Ignoratio. Charles Cooper, arguing yesterday to defend California’s Proposition 8 before the Supreme Court, embraced the old strategy of invoking unknown harms to come from allowing gay marriage. [Transcript HERE] Justice Kagan asks Cooper if allowing same-sex marriage hinders state interests. Cooper responds:
]Your Honor, we — we go further in — in the sense that it is reasonable to be very concerned that redefining marriage to — as a genderless institution could well lead over time to harms to that institution and to the interests that society has always — has — has always used that institution to address.
Kagan then asks Cooper to clarify. She asks:
What harm you see happening and when and how and — what — what harm to the institution of marriage or to opposite-sex couples, how does this cause and effect work?
And then Justice Kennedy jumps in to encourage Cooper to concede that there are no actual harms done:
Well, then are — are you conceding the point that there is no harm or denigration to traditional opposite-sex marriage couples? So you’re conceding that.
But Cooper won’t back down. Just because he can’t name any harms or articulate how allowing gay marriage would cause heterosexuals not to marry, or have kids, or raise them right… won’t prevent him from saying bad things will happen.
The first one is this: expert acknowledged that redefining real-world consequences, and that it is impossible for anyone to foresee the future accurately enough to know exactly what those real-world consequences would be. And among those real-world consequences, Your Honor, we would suggest are adverse consequences.
But consider the California voter, in 2008, in the ballot booth, with the question before her whether or not this age-old bedrock social institution should be fundamentally redefined, and knowing that there’s no way that she or anyone else could possibly know what the long-term implications of — of profound redefinition of a bedrock social institution would be. That is reason enough, Your Honor, that would hardly be irrational for that voter to say, I believe that this experiment, which is now only fairly four years old, even in Massachusetts, the oldest State that is conducting it, to say, I think it better for California to hit the pause button and await additional information from the jurisdictions where this experiment is still maturing.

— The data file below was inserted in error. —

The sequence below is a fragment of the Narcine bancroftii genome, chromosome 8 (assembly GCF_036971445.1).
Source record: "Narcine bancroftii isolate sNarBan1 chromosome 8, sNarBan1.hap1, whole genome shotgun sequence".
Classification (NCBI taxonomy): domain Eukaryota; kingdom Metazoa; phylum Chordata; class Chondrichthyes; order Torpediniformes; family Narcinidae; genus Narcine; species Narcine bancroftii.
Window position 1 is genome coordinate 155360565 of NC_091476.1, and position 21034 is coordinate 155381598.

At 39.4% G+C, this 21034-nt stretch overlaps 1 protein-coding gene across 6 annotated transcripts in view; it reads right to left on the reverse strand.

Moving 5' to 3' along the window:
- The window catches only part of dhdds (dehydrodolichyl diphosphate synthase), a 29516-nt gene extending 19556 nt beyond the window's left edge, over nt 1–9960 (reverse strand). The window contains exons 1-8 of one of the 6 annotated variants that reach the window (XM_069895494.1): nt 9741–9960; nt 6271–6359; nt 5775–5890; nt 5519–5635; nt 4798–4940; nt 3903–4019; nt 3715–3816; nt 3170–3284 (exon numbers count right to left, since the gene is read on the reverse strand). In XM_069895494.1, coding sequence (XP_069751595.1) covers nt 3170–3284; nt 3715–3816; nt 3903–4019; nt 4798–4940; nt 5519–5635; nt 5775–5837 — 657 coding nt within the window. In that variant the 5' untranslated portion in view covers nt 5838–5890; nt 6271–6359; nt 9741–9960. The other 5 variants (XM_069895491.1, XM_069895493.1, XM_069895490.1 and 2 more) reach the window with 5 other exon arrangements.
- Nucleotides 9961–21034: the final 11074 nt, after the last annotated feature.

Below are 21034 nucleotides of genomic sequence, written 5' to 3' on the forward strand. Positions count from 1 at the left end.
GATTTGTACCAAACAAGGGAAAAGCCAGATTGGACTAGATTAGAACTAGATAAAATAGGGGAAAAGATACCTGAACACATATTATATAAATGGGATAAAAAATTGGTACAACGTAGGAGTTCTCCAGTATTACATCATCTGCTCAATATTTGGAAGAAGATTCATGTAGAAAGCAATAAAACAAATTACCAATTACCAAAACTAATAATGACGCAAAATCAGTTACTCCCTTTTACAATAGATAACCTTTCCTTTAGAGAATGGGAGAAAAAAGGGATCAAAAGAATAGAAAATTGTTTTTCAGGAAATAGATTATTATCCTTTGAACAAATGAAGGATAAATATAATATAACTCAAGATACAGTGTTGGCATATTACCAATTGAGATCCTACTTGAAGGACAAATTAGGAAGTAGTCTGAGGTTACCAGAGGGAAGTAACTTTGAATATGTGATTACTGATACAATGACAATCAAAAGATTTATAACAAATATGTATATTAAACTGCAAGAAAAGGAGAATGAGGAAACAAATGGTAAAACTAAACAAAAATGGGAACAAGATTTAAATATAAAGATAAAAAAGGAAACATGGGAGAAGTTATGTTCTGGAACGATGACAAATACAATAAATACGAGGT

First, a rule about properly run ignoratio. The argument from ignorance runs that because we don’t have evidence that p, not-p follows. There are two related conditions for using the form appropriately. In one case, it’s right when the principle that were p true, we’d already have clear evidence for it is true. For some things, absence of evidence is evidence of absence. The second condition is when those arguing for p have the burden of proof — that is when p’s being false clearly yields worse consequences from not-p being false. So when there are known harms to come from one error (taking p to be true when it is in fact false) but none clearly coming from another (taking p to be false when it is true), p has the burden of proof.
Now, take the SCOTUS case here. Who has the burden of proof? It seems, given the way the case is being handled, that the question is whether Proposition 8 denies rights to a group of people. If it does, then people have their rights stripped from them if the court strikes down the prior rulings holding it unconstitutional. If it doesn’t, then if the court upholds the prior rulings, then rights have been extended in a case where it’s not necessary. Those are the two errors possible. Which is worse? The former. Waving one’s hand and trying to imagine worse consequences doesn’t change that.
Enough about fallacies to close. Now a moment about moral reasoning. And conservatism. I simply abhor the way the conservatives argue about gay marriage. John’s last post shows the deep mendacity of the movement, and this moment in front of the court is another case of the moral cowardice shown by those against marriage equality. Since when do conservatives think that sacrificing the rights of a few to protect the bounty of the many is really acceptable?